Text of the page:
By Colby Proffitt and Mesay Degefu
1.) AI’s Biggest Impact in the Data Center is Cybersecurity (January 11, 2018)
Summary: AI tools can handle more data than human security pros ever can and find anomalies that are invisible to humans.
Why it matters: When it comes to pattern recognition and computational capacity, AI and machine learning are providing much deeper, faster, and more accurate solutions by using algorithms to identify anomalies and predict possible threats based on behavior. Immediate (and in some cases preemptive) recognition of a threat can lead to more rapid threat mitigation. The applications of AI and machine learning are growing rapidly and we can expect that will continue for the foreseeable future.
2.) The Role of Blockchain in Cybersecurity (January 8, 2018)
Summary: The high level of dependency on the internet and technology today has resulted in new revenue streams and business models for organizations, but with this arises new gaps and opportunities for hackers to exploit.
Why it matters: It’s not uncommon to see a split opinion amongst cyber professionals when it comes to new technology – some will see the new tech as the latest and greatest cyber advance, while others will see it as a new threat vector that offers a false sense of security. This article offers a good breakdown of blockchain implications – from DDoS and traceability, to decentralized storage and authentication. At the end of the day, blockchain technology is no different from any other new tech in that it all depends on how it’s implemented and used across any given organization. To do it right, you first need to understand what it does and how it works.
3.) Congress requires mobile-friendly websites (January 3, 2018)
Summary: With federal government websites often a generation behind commercial sites, Congress in late December passed the Connected Government Act, which requires all federal agencies that create or redesign websites for public use ensure to the “greatest extent possible” that their websites are mobile friendly.
Why it matters: Mobile friendly websites may be a better way for federal agencies to reach customers and engage with them, but it’s critical that federal agencies not only understand what their customers are seeking and how they can provide it, but also ensure that the experience they are providing is fully functional and as secure as possible. Simply from a usability standpoint, many would argue that it’s harder to secure a mobile device than a computer, largely because of user behavior. Mobile devices are convenient, and convenience often comes at the expense of security. All that is to say, this new act may be well intentioned and forward thinking, but agencies need to consider the risks as they move forward with mobile apps.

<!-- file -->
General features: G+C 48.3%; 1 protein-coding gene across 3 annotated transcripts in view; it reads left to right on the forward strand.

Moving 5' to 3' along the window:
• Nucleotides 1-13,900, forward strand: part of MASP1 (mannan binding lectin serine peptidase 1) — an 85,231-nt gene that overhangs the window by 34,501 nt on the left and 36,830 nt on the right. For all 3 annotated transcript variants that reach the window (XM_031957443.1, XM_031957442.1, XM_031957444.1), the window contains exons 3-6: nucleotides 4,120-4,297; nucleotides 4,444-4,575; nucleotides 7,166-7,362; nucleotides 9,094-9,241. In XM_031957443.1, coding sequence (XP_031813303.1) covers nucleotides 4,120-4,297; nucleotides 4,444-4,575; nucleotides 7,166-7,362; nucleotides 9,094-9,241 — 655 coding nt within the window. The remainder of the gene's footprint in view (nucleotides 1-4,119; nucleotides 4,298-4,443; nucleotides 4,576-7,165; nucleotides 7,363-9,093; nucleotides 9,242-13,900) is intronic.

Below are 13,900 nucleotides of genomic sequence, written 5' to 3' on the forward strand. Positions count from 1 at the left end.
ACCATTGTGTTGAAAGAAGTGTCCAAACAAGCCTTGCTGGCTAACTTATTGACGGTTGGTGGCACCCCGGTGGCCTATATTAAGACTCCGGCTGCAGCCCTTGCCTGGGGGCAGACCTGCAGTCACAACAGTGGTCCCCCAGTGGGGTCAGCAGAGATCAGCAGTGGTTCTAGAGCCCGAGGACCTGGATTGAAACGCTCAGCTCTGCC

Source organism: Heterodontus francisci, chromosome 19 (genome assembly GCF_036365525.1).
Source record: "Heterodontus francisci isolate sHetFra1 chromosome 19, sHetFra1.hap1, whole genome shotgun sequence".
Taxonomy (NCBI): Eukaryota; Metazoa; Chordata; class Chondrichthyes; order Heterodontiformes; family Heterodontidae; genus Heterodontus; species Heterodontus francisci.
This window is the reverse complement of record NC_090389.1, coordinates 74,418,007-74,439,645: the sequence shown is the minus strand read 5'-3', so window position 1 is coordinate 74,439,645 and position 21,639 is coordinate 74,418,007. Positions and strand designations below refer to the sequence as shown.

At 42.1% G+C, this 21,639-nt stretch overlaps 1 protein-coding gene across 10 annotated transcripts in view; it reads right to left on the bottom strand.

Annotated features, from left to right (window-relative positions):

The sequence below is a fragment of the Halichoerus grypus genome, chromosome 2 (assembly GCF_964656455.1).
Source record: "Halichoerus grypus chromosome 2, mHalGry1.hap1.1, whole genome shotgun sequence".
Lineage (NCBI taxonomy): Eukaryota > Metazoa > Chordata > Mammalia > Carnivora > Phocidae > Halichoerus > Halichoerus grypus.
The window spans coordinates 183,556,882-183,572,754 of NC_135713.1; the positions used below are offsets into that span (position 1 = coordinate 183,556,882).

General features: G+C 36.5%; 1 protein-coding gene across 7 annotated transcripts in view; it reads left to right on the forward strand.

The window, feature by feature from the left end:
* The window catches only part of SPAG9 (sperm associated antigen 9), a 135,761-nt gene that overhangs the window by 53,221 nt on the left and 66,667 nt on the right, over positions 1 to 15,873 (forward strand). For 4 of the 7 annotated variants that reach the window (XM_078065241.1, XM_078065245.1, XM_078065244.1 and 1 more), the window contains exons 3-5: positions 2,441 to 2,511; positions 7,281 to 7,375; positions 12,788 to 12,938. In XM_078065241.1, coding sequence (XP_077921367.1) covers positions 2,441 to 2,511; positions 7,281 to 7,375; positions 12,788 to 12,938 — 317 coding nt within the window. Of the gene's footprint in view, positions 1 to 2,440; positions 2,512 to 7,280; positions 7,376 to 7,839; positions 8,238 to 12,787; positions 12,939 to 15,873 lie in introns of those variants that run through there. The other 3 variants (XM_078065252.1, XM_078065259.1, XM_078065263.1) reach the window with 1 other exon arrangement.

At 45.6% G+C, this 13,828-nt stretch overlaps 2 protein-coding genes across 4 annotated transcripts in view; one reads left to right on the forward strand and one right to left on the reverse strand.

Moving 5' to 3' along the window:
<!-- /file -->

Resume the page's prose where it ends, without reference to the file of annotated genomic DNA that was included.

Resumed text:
4.) House passes Homeland Security cybersecurity oversight bill (January 9, 2018)
Summary: House lawmakers on Tuesday approved legislation aimed at boosting oversight of the way that the U.S. government discloses cyber vulnerabilities to the private sector.
Why it matters: This is likely going to be a very controversial bill and one to watch in the coming months. On the one hand, yes, disclosure and transparency make sense, but with certain assumptions and parameters (e.g., developing a patch before disclosure). It’s going to be interesting to see how things progress and what exactly is disclosed after the next zero day.
5.) Russian hackers: Cybersecurity firm warns of effort to penetrate Senate email system (January 12, 2018)
Summary: Pawn Storm, the hacking group aligned to the Russian government that penetrated the Democratic National Committee, has mounted additional “brazen attacks” over the past eight months, including persistent targeting of the U.S. Senate internal email system, according to a cybersecurity firm that has tracked their progress.
Why it matters: No matter how secure you might think you are, your organization is only as secure as your weakest link: your people. This article highlights the fact that while there is a certain amount of technical skill involved in hacking, there’s also a huge degree of social engineering required to pull off an effective campaign. As this article points out, hackers rely on common user experiences as the basis for some of their techniques. Moving forward, we’ll likely see more attacks designed to influence media publications and politics.